“With some growers,” says Altizer, “every single one of their butterflies is heavily infected, and, with other growers, none are. I don’t want to point a blanket finger at all commercial growers, but, in general, the risk is there. We’ve found that at least half of the commercial growers that we’ve looked at have problems with disease.”
Overcrowded conditions and poor hygiene are often to blame for the spread of Ophryocystis elektroscirrha (OE), a harmful protozoan that can cause serious deformities in adult butterflies. Some affected adults may appear healthy but still spread OE to other butterflies and larvae through the release of OE spores. Whether raised in a commercial facility or by well-meaning amateurs, sick, captive-reared butterflies that are released into the wild can contaminate existing, wild monarch populations.
“One of the things that is not mentioned in [our] statement is that butterflies all fly to the same place for the winter. So, if ever you were to think of a bad situation for any sort of communicable disease, you have it right there.” says Howard.
“I think also, in terms of raising a few [monarchs] in your back yard, or many, many, many people raising a few, it’s a drop in the bucket,” she continues. “The growth in the population would only be linear in that way, whereas the risk of disease is exponential. So, in terms of a numbers game, for every monarch you’re releasing, you’re adding one to the pool, but you’re potentially introducing disease that will spread exponentially.”
Butterflies reared indoors don’t always develop the proper physiology to migrate either. They are often slightly smaller than their wild counterparts—and wings that are just a millimeter or two shorter than average can spell disaster for a butterfly on its long flight to Mexico.
Natural environmental cues like decreased day length, more extreme day-night temperatures, and deteriorating milkweed quality cause monarchs to enter a pre-migratory state known as reproductive diapause.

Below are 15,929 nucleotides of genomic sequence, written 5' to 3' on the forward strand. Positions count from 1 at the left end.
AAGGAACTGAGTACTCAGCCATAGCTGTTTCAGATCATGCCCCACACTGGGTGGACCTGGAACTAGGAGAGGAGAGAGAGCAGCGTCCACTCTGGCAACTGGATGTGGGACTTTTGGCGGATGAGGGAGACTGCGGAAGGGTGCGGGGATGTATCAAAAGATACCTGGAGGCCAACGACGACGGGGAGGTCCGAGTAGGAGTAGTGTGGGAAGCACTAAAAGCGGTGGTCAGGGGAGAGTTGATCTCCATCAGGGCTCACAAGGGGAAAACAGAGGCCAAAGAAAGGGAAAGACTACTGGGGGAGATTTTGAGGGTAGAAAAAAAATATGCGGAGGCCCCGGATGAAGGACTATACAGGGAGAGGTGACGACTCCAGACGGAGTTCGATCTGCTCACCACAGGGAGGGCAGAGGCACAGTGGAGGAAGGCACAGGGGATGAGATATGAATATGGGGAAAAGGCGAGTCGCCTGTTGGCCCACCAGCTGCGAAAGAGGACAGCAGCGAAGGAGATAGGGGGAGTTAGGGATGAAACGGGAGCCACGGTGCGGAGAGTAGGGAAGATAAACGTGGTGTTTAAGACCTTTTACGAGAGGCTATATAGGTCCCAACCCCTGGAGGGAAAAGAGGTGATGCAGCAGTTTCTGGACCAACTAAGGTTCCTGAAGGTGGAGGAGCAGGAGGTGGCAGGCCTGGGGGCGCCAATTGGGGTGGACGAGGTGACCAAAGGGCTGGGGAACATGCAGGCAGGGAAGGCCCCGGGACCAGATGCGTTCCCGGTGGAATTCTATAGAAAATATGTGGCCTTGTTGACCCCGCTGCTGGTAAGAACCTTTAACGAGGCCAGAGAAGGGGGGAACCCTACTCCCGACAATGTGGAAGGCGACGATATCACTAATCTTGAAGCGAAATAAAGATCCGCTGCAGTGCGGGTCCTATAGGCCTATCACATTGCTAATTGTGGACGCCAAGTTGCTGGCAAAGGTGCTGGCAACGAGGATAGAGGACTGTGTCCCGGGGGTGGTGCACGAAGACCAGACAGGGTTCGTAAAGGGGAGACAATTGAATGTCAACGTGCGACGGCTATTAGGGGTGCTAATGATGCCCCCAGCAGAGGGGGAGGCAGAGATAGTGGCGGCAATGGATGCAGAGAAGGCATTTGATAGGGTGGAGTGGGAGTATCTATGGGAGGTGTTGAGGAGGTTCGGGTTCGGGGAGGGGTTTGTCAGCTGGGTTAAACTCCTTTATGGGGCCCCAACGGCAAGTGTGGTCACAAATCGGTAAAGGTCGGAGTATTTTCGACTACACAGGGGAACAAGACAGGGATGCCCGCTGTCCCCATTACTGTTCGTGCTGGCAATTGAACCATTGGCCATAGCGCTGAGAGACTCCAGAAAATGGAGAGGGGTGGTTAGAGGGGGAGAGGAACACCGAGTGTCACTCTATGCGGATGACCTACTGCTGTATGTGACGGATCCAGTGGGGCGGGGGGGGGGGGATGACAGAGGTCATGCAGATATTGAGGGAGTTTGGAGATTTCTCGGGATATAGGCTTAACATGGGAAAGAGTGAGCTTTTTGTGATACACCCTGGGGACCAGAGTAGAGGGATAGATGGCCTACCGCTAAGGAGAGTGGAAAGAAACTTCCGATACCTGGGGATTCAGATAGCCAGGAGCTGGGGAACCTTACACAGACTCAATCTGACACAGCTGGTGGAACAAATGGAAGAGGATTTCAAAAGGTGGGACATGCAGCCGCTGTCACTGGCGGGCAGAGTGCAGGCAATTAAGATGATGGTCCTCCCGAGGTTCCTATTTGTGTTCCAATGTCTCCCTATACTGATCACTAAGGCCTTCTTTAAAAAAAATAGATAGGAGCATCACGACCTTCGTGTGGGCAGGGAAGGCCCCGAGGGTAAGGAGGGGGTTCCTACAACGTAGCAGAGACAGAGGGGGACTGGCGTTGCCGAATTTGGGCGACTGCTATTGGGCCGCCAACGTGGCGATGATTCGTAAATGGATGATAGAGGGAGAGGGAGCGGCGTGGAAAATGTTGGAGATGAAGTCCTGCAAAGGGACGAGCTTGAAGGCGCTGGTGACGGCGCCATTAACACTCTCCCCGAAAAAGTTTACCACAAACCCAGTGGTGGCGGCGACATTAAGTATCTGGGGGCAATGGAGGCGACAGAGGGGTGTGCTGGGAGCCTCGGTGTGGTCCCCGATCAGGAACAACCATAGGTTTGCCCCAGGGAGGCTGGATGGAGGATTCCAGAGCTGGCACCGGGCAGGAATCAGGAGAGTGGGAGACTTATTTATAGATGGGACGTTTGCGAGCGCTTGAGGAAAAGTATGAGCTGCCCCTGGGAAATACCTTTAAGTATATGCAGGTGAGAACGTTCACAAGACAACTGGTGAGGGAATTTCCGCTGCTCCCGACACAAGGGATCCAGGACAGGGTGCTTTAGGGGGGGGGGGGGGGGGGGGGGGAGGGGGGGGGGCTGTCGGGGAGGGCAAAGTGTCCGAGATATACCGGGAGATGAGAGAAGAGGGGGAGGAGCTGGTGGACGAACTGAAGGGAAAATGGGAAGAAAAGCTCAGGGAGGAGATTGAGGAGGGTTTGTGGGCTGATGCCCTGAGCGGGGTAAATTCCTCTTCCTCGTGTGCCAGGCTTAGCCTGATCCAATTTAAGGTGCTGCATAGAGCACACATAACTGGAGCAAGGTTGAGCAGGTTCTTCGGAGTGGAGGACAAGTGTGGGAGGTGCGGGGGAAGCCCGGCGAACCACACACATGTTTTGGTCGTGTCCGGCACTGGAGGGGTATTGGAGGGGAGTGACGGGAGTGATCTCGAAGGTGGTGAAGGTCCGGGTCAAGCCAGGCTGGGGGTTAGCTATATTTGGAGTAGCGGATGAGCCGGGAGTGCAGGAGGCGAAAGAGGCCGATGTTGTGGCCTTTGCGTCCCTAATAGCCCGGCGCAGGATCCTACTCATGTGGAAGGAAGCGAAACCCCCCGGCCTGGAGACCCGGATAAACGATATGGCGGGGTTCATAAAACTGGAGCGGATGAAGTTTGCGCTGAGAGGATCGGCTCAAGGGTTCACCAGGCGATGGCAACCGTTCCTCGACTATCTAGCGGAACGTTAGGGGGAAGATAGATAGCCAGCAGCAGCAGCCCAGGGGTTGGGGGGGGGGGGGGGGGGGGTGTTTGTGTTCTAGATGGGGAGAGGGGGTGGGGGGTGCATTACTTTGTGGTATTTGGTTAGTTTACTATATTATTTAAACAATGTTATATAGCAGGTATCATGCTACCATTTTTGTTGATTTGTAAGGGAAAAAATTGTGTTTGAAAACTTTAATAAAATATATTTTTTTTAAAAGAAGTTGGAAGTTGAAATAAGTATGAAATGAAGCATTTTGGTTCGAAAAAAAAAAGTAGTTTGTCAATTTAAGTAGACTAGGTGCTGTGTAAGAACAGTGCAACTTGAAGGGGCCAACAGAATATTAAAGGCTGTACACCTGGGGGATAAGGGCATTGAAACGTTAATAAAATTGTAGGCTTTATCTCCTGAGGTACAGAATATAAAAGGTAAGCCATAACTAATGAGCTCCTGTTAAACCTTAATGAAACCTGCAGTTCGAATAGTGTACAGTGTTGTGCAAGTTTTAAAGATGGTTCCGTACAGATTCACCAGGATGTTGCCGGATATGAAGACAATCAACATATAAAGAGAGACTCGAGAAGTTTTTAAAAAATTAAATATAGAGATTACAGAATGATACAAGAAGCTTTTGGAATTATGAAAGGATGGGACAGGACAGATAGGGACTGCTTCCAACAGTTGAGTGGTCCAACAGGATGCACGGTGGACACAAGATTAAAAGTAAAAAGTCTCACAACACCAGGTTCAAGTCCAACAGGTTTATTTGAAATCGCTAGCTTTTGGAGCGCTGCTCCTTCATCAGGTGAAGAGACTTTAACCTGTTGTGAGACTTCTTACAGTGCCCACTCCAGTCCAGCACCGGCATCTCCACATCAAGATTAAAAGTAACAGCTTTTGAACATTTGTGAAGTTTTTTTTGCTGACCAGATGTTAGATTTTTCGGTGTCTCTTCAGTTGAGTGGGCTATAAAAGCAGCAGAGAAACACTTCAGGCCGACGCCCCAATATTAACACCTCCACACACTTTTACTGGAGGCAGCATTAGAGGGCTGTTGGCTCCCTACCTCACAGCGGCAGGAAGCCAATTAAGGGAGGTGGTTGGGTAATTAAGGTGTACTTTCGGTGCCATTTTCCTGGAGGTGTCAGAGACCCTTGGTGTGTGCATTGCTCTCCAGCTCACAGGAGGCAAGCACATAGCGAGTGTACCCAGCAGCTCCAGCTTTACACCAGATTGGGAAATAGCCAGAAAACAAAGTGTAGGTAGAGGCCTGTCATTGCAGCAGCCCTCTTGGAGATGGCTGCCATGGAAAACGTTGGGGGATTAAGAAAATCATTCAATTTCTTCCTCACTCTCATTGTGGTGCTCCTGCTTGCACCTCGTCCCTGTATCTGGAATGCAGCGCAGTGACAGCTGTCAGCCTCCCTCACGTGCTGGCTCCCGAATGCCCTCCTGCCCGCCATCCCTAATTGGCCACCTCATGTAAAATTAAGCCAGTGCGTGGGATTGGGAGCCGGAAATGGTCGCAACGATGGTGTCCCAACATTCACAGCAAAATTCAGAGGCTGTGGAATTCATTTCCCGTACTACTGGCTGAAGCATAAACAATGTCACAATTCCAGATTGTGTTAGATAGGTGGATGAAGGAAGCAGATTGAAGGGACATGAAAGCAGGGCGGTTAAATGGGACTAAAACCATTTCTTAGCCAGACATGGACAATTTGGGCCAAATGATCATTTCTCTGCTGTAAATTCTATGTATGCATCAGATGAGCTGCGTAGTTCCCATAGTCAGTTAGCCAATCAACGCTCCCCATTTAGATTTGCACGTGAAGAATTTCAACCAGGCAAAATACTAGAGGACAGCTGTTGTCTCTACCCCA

“When they’re exposed to one or more of those combinations of cues, they’re more likely to enter that migratory physiological state where, instead of having developed reproductive organs and being ready to breed, their reproductive organs are actually underdeveloped … and, instead, their bodies are primed to just tank up on fat and nectar,” Altizer explains.
Instead, monarchs raised indoors may be exposed to consistently long periods of artificial lighting, constant temperatures (thanks to air conditioning), and only the choicest milkweed (thanks to the keepers feeding them) while in captivity—thereby removing the environmental cues essential for triggering that pre-migratory state.
Despite the potential pitfalls, in some instances, researchers believe it is still appropriate for individuals to raise small numbers of monarchs indoors.
“As long as [people are] rearing [monarchs] carefully, it’s not going to hurt those individuals or the population, and, if they’re reporting their data to a citizen science project, it’s going to help us understand monarchs,” says Oberhauser.
Altizer agrees, “In my mind, it’s not cut-and-dried, black-and-white where I would say people should absolutely never rear monarchs … there are some people who go to great lengths to educate themselves about hygienic rearing practices and about monarch disease, and go to great lengths to keep the conditions as natural as possible.”
Not ready to commit to a citizen science project? You can still be part of the solution for monarchs by planting native milkweed as well as nectar-rich plants and donating to organizations dedicated to monarch preservation, such as the Monarch Butterfly Fund and The Xerces Society for Invertebrate Conservation.
It’s a major component of solid rocket propellants. It allows water to exist as liquid on Mars, despite atmospheric pressure at the Martian surface being roughly 0.6 percent that on Earth. It also can be broken down to release oxygen that astronauts and future colonists in a Mars settlement could breathe.
It’s called perchlorate and it’s abundant on Mars –10,000 times more abundant in Martian dirt than in soils and sands of Earth. That may sound like a good thing, considering the useful properties of perchlorate, but there’s also a flip side.
Being a negative ion, perchlorate (ClO4–) forms various salts, but it has detrimental health effects. Potassium perchlorate is used as a drug to treat certain forms of hyperthyroidism (overactive thyroid). But exposure to environmental perchlorate causes the opposite of hyperthyroidism, namely hypothyroidism — an underactive thyroid.
It would be devastating for Martian colonists.
An Ubiquitous Chemical Solves Two Mysteries